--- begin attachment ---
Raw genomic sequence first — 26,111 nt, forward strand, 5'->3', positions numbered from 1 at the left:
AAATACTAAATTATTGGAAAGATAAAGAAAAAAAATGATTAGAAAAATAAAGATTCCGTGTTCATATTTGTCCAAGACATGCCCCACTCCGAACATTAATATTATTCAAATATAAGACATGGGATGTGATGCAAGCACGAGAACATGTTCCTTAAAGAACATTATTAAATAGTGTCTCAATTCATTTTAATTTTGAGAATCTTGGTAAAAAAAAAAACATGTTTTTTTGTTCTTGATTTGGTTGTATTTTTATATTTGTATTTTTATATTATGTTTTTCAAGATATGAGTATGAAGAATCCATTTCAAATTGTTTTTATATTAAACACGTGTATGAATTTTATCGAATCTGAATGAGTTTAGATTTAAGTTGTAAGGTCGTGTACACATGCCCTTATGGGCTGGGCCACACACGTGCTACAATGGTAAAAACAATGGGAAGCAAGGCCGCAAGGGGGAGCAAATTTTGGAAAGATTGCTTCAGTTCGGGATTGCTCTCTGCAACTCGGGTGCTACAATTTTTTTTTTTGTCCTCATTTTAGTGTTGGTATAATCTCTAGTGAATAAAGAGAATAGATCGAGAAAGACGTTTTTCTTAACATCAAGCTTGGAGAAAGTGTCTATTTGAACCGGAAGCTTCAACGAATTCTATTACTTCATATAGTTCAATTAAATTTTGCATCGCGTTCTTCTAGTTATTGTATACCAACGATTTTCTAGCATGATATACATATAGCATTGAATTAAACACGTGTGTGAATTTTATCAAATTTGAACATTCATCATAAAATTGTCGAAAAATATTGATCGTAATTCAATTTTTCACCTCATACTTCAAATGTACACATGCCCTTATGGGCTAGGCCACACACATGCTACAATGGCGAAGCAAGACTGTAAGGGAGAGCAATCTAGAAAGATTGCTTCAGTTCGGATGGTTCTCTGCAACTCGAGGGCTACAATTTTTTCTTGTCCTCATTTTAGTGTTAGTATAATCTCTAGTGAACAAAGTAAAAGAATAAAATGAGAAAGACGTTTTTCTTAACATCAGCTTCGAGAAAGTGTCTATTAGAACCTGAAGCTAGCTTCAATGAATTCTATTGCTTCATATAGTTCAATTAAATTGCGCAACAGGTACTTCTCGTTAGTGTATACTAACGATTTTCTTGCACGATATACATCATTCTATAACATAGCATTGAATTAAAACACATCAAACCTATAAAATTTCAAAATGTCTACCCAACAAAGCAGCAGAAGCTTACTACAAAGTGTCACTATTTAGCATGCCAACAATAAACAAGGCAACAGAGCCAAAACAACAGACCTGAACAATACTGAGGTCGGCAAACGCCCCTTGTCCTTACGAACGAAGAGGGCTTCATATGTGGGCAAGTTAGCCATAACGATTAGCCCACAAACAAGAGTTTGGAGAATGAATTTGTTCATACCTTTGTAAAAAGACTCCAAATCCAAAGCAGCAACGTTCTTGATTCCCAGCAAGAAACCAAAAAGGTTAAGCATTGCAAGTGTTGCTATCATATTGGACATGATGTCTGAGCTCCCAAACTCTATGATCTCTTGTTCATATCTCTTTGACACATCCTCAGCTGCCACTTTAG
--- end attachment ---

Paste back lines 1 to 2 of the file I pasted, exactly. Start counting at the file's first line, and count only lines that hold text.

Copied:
Raw genomic sequence first — 26,111 nt, forward strand, 5'->3', positions numbered from 1 at the left:
AAATACTAAATTATTGGAAAGATAAAGAAAAAAAATGATTAGAAAAATAAAGATTCCGTGTTCATATTTGTCCAAGACATGCCCCACTCCGAACATTAATATTATTCAAATATAAGACATGGGATGTGATGCAAGCACGAGAACATGTTCCTTAAAGAACATTATTAAATAGTGTCTCAATTCATTTTAATTTTGAGAATCTTGGTAAAAAAAAAAACATGTTTTTTTGTTCTTGATTTGGTTGTATTTTTATATTTGTATTTTTATATTATGTTTTTCAAGATATGAGTATGAAGAATCCATTTCAAATTGTTTTTATATTAAACACGTGTATGAATTTTATCGAATCTGAATGAGTTTAGATTTAAGTTGTAAGGTCGTGTACACATGCCCTTATGGGCTGGGCCACACACGTGCTACAATGGTAAAAACAATGGGAAGCAAGGCCGCAAGGGGGAGCAAATTTTGGAAAGATTGCTTCAGTTCGGGATTGCTCTCTGCAACTCGGGTGCTACAATTTTTTTTTTTGTCCTCATTTTAGTGTTGGTATAATCTCTAGTGAATAAAGAGAATAGATCGAGAAAGACGTTTTTCTTAACATCAAGCTTGGAGAAAGTGTCTATTTGAACCGGAAGCTTCAACGAATTCTATTACTTCATATAGTTCAATTAAATTTTGCATCGCGTTCTTCTAGTTATTGTATACCAACGATTTTCTAGCATGATATACATATAGCATTGAATTAAACACGTGTGTGAATTTTATCAAATTTGAACATTCATCATAAAATTGTCGAAAAATATTGATCGTAATTCAATTTTTCACCTCATACTTCAAATGTACACATGCCCTTATGGGCTAGGCCACACACATGCTACAATGGCGAAGCAAGACTGTAAGGGAGAGCAATCTAGAAAGATTGCTTCAGTTCGGATGGTTCTCTGCAACTCGAGGGCTACAATTTTTTCTTGTCCTCATTTTAGTGTTAGTATAATCTCTAGTGAACAAAGTAAAAGAATAAAATGAGAAAGACGTTTTTCTTAACATCAGCTTCGAGAAAGTGTCTATTAGAACCTGAAGCTAGCTTCAATGAATTCTATTGCTTCATATAGTTCAATTAAATTGCGCAACAGGTACTTCTCGTTAGTGTATACTAACGATTTTCTTGCACGATATACATCATTCTATAACATAGCATTGAATTAAAACACATCAAACCTATAAAATTTCAAAATGTCTACCCAACAAAGCAGCAGAAGCTTACTACAAAGTGTCACTATTTAGCATGCCAACAATAAACAAGGCAACAGAGCCAAAACAACAGACCTGAACAATACTGAGGTCGGCAAACGCCCCTTGTCCTTACGAACGAAGAGGGCTTCATATGTGGGCAAGTTAGCCATAACGATTAGCCCACAAACAAGAGTTTGGAGAATGAATTTGTTCATACCTTTGTAAAAAGACTCCAAATCCAAAGCAGCAACGTTCTTGATTCCCAGCAAGAAACCAAAAAGGTTAAGCATTGCAAGTGTTGCTATCATATTGGACATGATGTCTGAGCTCCCAAACTCTATGATCTCTTGTTCATATCTCTTTGACACATCCTCAGCTGCCACTTTAG